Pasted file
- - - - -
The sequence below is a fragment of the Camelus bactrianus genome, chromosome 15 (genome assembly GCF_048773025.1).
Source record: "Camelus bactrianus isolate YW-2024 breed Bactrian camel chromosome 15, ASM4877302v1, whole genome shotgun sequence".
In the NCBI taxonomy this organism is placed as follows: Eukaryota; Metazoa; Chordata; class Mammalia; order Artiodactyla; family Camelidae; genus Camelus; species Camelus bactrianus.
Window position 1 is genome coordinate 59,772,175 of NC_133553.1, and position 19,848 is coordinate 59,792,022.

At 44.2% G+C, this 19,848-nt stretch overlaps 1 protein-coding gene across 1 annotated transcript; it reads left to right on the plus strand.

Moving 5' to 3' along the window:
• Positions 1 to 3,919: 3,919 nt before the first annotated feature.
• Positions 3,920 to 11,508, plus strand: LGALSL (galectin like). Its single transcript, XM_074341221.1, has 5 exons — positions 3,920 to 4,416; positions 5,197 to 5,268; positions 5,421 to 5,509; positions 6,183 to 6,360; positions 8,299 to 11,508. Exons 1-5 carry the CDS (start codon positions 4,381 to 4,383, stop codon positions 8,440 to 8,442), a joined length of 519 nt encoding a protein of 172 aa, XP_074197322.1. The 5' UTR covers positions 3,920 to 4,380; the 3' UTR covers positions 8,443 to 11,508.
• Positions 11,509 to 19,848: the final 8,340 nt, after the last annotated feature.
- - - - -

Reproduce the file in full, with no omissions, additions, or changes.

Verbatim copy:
The sequence below is a fragment of the Camelus bactrianus genome, chromosome 15 (genome assembly GCF_048773025.1).
Source record: "Camelus bactrianus isolate YW-2024 breed Bactrian camel chromosome 15, ASM4877302v1, whole genome shotgun sequence".
In the NCBI taxonomy this organism is placed as follows: Eukaryota; Metazoa; Chordata; class Mammalia; order Artiodactyla; family Camelidae; genus Camelus; species Camelus bactrianus.
Window position 1 is genome coordinate 59,772,175 of NC_133553.1, and position 19,848 is coordinate 59,792,022.

At 44.2% G+C, this 19,848-nt stretch overlaps 1 protein-coding gene across 1 annotated transcript; it reads left to right on the plus strand.

Moving 5' to 3' along the window:
• Positions 1 to 3,919: 3,919 nt before the first annotated feature.
• Positions 3,920 to 11,508, plus strand: LGALSL (galectin like). Its single transcript, XM_074341221.1, has 5 exons — positions 3,920 to 4,416; positions 5,197 to 5,268; positions 5,421 to 5,509; positions 6,183 to 6,360; positions 8,299 to 11,508. Exons 1-5 carry the CDS (start codon positions 4,381 to 4,383, stop codon positions 8,440 to 8,442), a joined length of 519 nt encoding a protein of 172 aa, XP_074197322.1. The 5' UTR covers positions 3,920 to 4,380; the 3' UTR covers positions 8,443 to 11,508.
• Positions 11,509 to 19,848: the final 8,340 nt, after the last annotated feature.